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Netherlands sees no threat from Russian bird flu

by 5m Editor
1 August 2005, at 12:00am

THE NETHERLANDS - The Dutch farm ministry played down fears on Monday that a strain of bird flu found in Russia could spread to the Netherlands, saying no extra protection measures were needed. The Russian Veterinary and Phytosanitary Inspection Service warned earlier on Monday that the strain dangerous to humans could spread to parts of the European Union, including the Netherlands and France.

Netherlands sees no threat from Russian bird flu - THE NETHERLANDS - The Dutch farm ministry played down fears on Monday that a strain of bird flu found in Russia could spread to the Netherlands, saying no extra protection measures were needed. The Russian Veterinary and Phytosanitary Inspection Service warned earlier on Monday that the strain dangerous to humans could spread to parts of the European Union, including the Netherlands and France.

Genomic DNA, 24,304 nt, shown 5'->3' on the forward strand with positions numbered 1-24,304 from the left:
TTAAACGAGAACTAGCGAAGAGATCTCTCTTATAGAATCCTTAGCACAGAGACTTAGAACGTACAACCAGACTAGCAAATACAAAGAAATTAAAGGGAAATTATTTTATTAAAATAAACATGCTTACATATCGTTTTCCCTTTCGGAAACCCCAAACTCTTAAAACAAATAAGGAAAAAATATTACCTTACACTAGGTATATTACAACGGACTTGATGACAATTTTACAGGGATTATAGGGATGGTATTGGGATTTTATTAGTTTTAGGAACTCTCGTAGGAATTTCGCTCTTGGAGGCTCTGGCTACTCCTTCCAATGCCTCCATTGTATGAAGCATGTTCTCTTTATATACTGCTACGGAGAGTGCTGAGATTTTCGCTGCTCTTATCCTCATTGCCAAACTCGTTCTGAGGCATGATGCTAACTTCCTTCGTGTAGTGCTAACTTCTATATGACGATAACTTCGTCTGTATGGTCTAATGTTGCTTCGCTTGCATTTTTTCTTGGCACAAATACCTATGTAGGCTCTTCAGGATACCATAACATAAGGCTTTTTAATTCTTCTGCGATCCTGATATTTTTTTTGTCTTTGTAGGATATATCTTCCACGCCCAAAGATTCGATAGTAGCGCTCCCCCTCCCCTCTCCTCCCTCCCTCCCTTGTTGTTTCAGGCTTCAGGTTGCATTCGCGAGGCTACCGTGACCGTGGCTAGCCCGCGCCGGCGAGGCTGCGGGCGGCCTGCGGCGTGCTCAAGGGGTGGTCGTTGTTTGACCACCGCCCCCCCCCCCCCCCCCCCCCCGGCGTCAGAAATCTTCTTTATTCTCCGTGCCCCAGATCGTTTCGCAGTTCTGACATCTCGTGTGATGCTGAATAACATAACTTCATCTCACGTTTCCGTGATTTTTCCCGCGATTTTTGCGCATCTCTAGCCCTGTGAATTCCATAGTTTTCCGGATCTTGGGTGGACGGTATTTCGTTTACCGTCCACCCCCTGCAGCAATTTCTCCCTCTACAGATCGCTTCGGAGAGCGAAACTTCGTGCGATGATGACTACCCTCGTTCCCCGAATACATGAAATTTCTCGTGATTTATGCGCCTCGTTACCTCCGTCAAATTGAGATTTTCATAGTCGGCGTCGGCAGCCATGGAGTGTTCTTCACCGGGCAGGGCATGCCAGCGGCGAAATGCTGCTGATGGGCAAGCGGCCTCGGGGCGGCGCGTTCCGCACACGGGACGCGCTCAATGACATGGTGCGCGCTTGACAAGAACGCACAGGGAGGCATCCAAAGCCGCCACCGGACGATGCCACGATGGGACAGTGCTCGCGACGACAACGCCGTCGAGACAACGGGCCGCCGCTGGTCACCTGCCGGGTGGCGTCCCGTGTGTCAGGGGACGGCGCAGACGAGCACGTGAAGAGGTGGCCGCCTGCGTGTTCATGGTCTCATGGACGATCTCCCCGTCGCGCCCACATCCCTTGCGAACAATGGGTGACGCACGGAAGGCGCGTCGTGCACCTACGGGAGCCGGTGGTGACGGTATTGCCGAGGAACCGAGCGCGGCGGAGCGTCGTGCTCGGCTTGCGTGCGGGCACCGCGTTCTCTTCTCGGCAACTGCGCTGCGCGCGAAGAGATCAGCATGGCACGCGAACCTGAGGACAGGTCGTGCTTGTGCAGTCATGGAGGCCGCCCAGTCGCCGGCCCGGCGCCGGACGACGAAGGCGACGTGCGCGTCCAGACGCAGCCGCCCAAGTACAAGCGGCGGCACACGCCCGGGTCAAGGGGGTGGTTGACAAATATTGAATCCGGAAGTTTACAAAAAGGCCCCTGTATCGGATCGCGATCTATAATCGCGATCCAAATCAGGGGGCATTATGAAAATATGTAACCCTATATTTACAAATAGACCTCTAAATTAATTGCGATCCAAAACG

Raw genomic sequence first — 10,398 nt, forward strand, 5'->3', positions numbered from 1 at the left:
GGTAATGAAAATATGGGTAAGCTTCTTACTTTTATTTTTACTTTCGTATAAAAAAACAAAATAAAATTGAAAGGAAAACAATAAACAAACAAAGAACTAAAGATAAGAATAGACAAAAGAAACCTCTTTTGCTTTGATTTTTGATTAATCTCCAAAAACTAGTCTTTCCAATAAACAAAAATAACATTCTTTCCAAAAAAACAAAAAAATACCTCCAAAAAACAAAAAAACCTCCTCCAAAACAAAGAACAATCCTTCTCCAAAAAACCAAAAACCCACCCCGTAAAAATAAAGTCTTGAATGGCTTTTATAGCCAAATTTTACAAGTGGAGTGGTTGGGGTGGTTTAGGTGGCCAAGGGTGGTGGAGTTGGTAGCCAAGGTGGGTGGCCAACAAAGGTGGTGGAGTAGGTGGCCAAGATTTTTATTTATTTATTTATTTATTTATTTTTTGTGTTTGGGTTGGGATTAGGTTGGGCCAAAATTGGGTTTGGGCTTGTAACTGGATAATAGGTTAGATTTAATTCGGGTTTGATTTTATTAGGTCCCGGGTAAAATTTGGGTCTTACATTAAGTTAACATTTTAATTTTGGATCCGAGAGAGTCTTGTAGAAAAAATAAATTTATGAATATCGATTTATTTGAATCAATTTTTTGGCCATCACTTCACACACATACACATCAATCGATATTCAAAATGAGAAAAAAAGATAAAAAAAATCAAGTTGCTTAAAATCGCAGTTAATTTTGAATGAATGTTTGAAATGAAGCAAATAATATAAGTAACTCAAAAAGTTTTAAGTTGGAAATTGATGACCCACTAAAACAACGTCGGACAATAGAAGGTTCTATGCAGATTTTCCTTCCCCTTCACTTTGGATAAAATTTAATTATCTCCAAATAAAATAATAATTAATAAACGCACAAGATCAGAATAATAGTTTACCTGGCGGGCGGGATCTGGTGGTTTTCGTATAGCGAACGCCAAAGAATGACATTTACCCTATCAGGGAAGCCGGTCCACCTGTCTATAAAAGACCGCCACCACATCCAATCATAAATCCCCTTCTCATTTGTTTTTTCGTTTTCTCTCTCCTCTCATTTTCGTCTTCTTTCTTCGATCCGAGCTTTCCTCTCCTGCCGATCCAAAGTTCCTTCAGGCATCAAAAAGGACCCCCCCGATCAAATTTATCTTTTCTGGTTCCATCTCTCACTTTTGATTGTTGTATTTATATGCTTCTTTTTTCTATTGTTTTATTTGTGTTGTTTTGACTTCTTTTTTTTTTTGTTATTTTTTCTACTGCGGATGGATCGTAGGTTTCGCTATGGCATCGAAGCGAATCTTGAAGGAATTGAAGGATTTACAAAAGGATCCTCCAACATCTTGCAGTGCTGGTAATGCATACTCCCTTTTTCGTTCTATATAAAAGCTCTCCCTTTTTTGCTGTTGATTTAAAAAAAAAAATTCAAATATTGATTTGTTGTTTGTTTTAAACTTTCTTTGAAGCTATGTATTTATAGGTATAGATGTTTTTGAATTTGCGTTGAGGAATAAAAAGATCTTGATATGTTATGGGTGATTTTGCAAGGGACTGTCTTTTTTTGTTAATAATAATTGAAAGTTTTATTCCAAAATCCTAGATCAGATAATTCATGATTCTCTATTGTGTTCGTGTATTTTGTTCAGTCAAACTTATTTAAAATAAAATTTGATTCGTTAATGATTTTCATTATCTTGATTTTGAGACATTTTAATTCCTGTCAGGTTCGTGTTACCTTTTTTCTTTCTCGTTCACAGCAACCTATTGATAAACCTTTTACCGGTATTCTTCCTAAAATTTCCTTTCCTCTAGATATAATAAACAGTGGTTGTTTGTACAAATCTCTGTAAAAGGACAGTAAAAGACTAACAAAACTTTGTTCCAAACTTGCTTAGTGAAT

"We have made a risk assessment and it's not necessary to take extra measures," a spokeswoman for the Dutch ministry said. "The outbreak poses no threat to the Netherlands."

The Russian official said the bird flu could spread as infected migrating wild birds from China might have been in contact in Russia with birds that will fly on to EU countries.

The official said it had been confirmed on Friday that birds in the Novosibirsk region were infected with the H5N1 strain of bird flu, which is dangerous to humans, and not with H5N2, as had previously been believed.

More than 50 people have died in Asia from H5N1 since late 2003, raising fears it could mutate and form the basis of a global epidemic.

Bird flu is split in strains such as H5 and H7, which in turn have nine different subtypes. H5N1 subtype is highly pathogenic and can be passed from birds to humans, although there have been no known cases of human to human transmission.

The Netherlands, one of the world's biggest meat exporters, was hit by an outbreak of bird flu disease in 2003, which led to the slaughter of a quarter of all Dutch poultry at a cost of hundreds of millions of euros.

Local poultry farms are being tested regularly since then.

Source: Reuters - 1st August 2005

5m Editor